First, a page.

New jet fuel crisis may delay B-G flights

Water levels in fuel exceed state limit, fuel-oversight company says; Airport Authority warns of delays on long-haul flights.

Ben Gurion airport 311 (photo credit: Ariel Jerozolimski)
Ben Gurion airport 311
(photo credit: Ariel Jerozolimski)
Fears of a fuel crisis Sunday morning followed Saturday night's discovery of a water problem in Ben Gurion International Airport's jet fuel.
According to tests conducted by Paz Nachsei Teufah, the company responsible for maintaining the quality of airport fuel at Ben-Gurion, water levels in airport jet fuel exceeded the state limit. It appeared that water might have seeped into the fuel tanks, which apparently does not contaminate the fuel, but does dilute it.
RELATED:Flights resume at Ben Gurion after fuel contaminationBen Gurion Airport resumes normal fueling proceduresAs a result, the airport cautioned travelers that it may have to alter or cancel long-distance flights scheduled for Sunday evening.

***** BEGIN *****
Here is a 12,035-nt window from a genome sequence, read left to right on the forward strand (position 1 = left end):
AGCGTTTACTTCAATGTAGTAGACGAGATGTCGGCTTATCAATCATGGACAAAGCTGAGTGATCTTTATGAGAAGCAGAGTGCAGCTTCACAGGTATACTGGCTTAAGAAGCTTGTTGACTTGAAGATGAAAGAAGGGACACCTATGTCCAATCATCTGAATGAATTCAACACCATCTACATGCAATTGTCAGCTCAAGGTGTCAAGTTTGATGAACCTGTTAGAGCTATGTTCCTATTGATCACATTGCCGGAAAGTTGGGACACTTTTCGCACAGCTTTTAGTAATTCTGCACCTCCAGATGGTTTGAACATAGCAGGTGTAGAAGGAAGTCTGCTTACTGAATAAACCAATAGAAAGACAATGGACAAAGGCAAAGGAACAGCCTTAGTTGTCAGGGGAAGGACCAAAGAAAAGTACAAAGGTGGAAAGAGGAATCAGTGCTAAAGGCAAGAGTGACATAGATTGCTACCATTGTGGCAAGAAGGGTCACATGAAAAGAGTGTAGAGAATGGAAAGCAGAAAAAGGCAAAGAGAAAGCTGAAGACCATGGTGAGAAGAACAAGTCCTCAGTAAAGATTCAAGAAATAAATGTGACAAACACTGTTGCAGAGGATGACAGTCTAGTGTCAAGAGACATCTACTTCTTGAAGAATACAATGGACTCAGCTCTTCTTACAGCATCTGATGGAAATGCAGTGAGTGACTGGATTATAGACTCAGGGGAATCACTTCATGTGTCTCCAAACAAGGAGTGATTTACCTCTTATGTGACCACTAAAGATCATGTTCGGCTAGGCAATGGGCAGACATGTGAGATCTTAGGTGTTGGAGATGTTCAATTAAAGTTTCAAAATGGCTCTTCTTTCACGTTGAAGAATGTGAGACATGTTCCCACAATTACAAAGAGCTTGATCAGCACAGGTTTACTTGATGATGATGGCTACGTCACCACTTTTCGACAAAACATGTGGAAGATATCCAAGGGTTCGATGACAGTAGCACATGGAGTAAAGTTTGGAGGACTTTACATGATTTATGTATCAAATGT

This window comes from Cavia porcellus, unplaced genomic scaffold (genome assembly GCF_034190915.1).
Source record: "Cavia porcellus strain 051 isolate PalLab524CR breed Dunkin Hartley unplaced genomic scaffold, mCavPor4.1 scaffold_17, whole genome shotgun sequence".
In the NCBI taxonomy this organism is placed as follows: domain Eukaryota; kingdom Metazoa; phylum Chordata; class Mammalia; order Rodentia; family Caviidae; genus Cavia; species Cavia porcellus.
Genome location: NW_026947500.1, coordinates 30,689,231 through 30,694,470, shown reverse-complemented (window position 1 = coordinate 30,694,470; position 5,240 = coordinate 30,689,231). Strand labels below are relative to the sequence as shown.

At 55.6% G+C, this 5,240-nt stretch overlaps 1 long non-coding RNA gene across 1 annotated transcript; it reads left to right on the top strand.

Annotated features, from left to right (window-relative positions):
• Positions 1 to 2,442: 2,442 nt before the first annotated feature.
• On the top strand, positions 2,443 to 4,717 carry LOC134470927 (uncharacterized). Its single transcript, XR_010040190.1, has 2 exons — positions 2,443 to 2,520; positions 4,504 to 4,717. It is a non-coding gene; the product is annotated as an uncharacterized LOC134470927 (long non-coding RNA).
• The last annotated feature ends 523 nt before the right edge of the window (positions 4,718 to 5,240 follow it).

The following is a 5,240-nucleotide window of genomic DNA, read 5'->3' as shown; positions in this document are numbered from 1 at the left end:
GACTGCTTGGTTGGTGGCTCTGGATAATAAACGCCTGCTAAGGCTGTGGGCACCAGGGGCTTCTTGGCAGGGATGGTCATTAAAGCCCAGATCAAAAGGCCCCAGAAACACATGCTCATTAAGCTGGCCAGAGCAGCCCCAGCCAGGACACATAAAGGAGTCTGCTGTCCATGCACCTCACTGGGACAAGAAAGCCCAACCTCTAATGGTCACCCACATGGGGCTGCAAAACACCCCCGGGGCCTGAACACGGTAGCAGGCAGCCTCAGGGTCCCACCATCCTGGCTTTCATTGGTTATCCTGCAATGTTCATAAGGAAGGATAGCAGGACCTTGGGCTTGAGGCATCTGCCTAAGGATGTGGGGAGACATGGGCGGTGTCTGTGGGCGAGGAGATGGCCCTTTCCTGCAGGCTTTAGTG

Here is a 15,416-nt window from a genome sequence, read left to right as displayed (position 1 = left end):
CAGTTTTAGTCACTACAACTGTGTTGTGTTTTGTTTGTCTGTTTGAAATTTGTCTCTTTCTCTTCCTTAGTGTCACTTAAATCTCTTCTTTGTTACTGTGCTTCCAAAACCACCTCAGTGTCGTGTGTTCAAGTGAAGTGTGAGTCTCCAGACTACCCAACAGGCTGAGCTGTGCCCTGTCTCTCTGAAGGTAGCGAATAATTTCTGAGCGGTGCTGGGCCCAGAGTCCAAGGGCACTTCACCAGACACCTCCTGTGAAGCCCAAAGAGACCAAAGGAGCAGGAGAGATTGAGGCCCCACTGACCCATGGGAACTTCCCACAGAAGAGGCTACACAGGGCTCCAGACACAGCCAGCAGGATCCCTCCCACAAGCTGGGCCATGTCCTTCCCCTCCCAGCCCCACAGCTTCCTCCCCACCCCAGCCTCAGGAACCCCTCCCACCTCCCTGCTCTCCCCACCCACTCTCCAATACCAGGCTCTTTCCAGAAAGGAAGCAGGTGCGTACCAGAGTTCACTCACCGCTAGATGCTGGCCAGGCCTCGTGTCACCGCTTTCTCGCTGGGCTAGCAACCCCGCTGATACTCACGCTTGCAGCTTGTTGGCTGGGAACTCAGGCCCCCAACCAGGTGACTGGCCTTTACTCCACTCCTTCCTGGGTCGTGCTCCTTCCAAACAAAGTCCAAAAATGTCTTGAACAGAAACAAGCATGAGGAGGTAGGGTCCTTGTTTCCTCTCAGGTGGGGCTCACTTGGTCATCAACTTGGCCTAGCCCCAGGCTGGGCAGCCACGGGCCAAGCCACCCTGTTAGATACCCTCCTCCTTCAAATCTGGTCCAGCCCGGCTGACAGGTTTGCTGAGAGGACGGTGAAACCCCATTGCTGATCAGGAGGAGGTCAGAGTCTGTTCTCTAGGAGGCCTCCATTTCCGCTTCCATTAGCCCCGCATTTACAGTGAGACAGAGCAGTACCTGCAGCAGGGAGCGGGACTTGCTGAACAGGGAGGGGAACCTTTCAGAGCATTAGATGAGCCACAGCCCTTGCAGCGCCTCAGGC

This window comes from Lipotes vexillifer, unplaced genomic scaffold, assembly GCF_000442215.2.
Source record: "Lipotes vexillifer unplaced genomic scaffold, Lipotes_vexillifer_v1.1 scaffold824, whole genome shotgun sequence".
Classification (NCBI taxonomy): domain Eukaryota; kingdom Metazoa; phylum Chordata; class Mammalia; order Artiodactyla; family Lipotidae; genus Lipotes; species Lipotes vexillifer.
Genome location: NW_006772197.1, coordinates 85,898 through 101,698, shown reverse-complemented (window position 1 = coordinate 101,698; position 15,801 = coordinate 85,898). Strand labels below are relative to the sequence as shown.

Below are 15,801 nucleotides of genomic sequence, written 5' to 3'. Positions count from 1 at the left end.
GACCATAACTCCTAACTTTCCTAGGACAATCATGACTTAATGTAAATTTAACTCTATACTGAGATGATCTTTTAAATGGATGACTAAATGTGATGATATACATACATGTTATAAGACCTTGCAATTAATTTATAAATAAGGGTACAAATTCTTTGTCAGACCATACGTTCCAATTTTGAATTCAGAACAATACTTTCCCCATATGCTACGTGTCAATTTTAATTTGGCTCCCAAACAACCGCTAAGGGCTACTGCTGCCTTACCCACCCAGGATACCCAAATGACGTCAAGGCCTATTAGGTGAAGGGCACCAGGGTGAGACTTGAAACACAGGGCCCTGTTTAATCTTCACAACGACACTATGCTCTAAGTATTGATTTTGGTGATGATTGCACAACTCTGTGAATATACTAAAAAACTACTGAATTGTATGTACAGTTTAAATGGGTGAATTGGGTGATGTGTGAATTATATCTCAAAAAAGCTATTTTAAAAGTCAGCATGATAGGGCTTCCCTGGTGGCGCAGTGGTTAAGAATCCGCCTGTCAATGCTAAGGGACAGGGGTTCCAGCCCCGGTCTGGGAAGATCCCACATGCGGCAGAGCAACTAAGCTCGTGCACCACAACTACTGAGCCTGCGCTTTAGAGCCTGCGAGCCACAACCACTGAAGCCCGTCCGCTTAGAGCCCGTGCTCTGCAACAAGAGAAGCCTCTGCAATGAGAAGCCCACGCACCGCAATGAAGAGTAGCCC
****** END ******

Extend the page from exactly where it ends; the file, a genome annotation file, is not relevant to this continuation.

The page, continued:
According to Israeli media, the Israel Airports Authority (IAA) was not expected to cancel flights as of Sunday morning. At the same time, an emergency fuel tanker was stationed at the airport to provide additional fuel.
The IAA informed foreign airports of the potential for delay Sunday afternoon, according to Israel Radio.
Other airports in the country, including Sde Dov in north Tel Aviv and Ovdat Airport in Eilat, were not expected to experience delays, according to Israeli media.
The current fuel crisis occurred six months after a similar debacle grounded and delayed dozens of flights over fuel contamination in May.  
That contamination occurred because the electronic filters used to clean the fuel had not been changed for a decade, a commission tasked by the National Infrastructure Ministry reported.
According to the report, the filters became so clogged that they collapsed as the fuel passed through.
The commission also said that a report on the dirty filters was written as early as February, but had not been passed along to the proper authorities.
Globes contributed to this report.